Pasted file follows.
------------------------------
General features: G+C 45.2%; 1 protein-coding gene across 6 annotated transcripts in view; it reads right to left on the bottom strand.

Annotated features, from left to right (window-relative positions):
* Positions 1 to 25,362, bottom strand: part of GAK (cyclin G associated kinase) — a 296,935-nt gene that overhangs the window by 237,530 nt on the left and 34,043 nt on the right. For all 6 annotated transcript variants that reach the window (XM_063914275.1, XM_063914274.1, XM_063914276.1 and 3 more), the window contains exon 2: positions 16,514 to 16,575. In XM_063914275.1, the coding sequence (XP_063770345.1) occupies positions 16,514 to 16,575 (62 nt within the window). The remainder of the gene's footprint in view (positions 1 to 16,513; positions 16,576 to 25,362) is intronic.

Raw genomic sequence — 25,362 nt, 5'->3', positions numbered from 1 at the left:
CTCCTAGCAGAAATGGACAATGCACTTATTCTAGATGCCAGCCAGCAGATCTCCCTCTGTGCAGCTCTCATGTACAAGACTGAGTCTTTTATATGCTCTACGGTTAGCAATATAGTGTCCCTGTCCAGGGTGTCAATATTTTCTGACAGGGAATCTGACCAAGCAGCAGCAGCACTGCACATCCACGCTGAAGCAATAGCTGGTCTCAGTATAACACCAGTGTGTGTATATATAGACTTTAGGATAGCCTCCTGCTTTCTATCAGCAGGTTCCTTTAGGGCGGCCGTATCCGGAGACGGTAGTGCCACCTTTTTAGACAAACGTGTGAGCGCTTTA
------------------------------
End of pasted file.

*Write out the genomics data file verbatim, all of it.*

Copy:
General features: G+C 45.2%; 1 protein-coding gene across 6 annotated transcripts in view; it reads right to left on the bottom strand.

Annotated features, from left to right (window-relative positions):
* Positions 1 to 25,362, bottom strand: part of GAK (cyclin G associated kinase) — a 296,935-nt gene that overhangs the window by 237,530 nt on the left and 34,043 nt on the right. For all 6 annotated transcript variants that reach the window (XM_063914275.1, XM_063914274.1, XM_063914276.1 and 3 more), the window contains exon 2: positions 16,514 to 16,575. In XM_063914275.1, the coding sequence (XP_063770345.1) occupies positions 16,514 to 16,575 (62 nt within the window). The remainder of the gene's footprint in view (positions 1 to 16,513; positions 16,576 to 25,362) is intronic.

Raw genomic sequence — 25,362 nt, 5'->3', positions numbered from 1 at the left:
CTCCTAGCAGAAATGGACAATGCACTTATTCTAGATGCCAGCCAGCAGATCTCCCTCTGTGCAGCTCTCATGTACAAGACTGAGTCTTTTATATGCTCTACGGTTAGCAATATAGTGTCCCTGTCCAGGGTGTCAATATTTTCTGACAGGGAATCTGACCAAGCAGCAGCAGCACTGCACATCCACGCTGAAGCAATAGCTGGTCTCAGTATAACACCAGTGTGTGTATATATAGACTTTAGGATAGCCTCCTGCTTTCTATCAGCAGGTTCCTTTAGGGCGGCCGTATCCGGAGACGGTAGTGCCACCTTTTTAGACAAACGTGTGAGCGCTTTA